Review: Tunisian Singer Emel’s Record “Ensen” / Show Next Week

The first time I heard Emel Mathlouthi sing on the radio I immediately pulled my car over and called the radio station to find out the name of the song. It was haunting, beautiful, forceful, and like nothing I had ever heard. The song was “Ensen Dhaif,” and that I found it captivating should be no surprise. As it turns out, Mathlouthi’s tunes are protest songs, and they have been an inspiration to much of the Arab Spring movement. A Tunisian by background, Mathouthi’s music was banned in her native country under the repressive Ben Ali regime. However the songs spread anyway – through Tunisia and the Middle East, where they gave hope to those suffering under autocratic regimes.

Stateside we should be thankful that we can appreciate Emel’s music under far less dire circumstances (though we now seem to be drifting towards an autocratic regime of our own). We can enjoy the tunes both for their message as well as their sheer musicality. Mathlouthi has created her own genre, fusing elements of Middle Eastern traditions, electronic music, and Western rock. She sings in gorgeously poetic Arabic, and if you can’t understand the words at least the sentiment comes through loud and clear.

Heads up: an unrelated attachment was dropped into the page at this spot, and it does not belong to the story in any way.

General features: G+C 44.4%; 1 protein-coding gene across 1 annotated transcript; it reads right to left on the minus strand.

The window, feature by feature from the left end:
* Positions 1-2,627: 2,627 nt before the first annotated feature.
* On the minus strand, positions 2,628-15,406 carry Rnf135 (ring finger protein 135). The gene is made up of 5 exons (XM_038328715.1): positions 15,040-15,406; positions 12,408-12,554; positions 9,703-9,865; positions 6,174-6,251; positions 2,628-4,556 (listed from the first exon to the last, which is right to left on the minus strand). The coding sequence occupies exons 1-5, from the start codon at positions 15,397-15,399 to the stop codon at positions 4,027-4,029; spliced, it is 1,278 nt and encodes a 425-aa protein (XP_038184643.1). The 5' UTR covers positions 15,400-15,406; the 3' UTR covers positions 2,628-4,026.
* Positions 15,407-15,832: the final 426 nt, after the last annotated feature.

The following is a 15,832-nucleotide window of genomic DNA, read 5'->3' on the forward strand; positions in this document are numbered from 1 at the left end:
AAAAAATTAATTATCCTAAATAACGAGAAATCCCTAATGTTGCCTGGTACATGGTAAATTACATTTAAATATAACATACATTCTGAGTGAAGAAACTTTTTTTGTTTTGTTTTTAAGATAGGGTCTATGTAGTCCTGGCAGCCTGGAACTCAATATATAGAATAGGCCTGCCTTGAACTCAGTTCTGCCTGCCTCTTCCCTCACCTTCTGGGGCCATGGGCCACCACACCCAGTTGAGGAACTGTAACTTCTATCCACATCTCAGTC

Emel’s sophomore record Ensen has been released this year via Partisan Records (find it here). It includes the single “Ensen Dhaif” as well as an incredible range of others, from absolute bangers like “Thamlaton” to the restrained and exquisite strains of “Fi Kolli Yawmen.” It’s an extraordinary record, whether you are looking for a little revolution or simply something to dance to.

Emel will be performing next Wednesday (5/10) at the Cedar Cultural Center (tix here) and this should not be one to miss.

     — Jon

 

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